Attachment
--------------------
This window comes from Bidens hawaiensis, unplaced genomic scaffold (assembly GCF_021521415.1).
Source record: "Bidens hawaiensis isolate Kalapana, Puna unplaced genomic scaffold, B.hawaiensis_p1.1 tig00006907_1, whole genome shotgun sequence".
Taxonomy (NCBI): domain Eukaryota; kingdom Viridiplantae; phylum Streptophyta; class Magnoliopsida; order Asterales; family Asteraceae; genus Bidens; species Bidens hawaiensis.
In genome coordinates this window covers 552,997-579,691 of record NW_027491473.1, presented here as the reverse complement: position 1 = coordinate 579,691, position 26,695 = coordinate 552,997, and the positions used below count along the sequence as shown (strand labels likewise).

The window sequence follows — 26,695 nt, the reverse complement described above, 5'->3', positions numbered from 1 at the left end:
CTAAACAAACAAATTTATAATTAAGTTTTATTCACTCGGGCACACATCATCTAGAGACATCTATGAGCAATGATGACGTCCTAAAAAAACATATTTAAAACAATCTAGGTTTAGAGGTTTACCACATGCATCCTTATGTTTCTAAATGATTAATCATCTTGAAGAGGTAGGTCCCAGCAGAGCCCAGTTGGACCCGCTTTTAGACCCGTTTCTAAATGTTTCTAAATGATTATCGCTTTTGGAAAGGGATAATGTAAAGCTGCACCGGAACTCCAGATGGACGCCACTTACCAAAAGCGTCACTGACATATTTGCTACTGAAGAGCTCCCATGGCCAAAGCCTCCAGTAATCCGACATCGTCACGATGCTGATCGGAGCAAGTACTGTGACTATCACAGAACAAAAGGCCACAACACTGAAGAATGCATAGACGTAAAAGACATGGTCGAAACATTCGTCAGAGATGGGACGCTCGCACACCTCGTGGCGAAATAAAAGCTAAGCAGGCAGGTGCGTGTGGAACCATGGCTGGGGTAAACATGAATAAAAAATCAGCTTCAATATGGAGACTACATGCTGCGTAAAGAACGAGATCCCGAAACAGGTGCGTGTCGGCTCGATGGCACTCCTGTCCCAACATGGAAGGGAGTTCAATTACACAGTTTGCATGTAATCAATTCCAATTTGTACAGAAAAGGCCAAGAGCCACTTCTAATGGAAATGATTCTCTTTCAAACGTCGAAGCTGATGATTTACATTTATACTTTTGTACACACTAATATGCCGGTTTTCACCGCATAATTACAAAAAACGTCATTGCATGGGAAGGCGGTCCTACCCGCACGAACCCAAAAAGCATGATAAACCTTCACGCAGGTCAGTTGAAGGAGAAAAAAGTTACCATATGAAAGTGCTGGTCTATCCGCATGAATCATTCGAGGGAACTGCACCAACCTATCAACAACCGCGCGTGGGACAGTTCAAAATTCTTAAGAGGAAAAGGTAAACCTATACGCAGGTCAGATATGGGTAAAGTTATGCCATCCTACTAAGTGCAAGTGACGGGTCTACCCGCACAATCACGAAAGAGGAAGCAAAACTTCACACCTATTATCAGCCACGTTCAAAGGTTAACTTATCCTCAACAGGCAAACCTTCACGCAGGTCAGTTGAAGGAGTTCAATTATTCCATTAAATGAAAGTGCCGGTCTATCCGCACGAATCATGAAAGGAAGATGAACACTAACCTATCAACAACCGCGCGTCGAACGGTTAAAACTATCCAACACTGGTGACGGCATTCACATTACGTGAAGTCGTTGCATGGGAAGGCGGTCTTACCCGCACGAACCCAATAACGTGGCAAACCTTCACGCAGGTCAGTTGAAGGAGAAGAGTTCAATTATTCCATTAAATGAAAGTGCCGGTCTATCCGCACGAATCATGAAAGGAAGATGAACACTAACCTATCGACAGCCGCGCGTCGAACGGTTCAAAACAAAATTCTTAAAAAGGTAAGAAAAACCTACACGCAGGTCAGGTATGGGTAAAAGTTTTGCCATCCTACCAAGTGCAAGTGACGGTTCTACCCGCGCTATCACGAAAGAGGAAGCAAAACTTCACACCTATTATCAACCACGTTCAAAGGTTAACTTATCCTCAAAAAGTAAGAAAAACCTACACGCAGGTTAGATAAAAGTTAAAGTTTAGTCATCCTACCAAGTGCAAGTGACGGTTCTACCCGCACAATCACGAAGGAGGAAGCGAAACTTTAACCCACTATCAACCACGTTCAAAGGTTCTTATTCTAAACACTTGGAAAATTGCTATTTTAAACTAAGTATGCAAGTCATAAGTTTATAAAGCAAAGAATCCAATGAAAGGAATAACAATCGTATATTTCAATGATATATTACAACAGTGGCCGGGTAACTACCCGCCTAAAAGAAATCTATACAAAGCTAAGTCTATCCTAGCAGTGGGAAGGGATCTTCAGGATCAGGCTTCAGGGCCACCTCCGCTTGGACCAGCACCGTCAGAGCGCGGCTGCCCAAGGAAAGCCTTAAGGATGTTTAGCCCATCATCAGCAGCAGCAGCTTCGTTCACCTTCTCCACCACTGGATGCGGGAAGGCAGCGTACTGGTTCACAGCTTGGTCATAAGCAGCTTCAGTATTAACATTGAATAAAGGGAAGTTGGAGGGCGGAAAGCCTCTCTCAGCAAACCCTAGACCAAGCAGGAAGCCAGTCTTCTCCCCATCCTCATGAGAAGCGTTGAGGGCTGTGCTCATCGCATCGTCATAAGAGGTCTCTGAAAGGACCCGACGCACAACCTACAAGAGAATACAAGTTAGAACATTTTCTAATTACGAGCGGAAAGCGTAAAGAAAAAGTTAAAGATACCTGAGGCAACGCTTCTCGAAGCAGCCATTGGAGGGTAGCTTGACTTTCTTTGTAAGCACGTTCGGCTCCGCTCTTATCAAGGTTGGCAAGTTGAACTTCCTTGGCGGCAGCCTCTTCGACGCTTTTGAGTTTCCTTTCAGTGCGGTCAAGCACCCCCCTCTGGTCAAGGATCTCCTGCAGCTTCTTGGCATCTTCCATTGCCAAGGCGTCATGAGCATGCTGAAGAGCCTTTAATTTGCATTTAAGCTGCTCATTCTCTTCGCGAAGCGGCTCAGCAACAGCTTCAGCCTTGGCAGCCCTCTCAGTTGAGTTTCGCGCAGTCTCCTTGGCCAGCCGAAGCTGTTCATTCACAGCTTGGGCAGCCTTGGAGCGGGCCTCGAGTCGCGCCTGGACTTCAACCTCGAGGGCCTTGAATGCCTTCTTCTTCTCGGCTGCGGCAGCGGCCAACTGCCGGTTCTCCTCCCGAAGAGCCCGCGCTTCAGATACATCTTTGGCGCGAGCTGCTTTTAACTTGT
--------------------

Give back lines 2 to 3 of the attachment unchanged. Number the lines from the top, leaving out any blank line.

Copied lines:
Source record: "Bidens hawaiensis isolate Kalapana, Puna unplaced genomic scaffold, B.hawaiensis_p1.1 tig00006907_1, whole genome shotgun sequence".
Taxonomy (NCBI): domain Eukaryota; kingdom Viridiplantae; phylum Streptophyta; class Magnoliopsida; order Asterales; family Asteraceae; genus Bidens; species Bidens hawaiensis.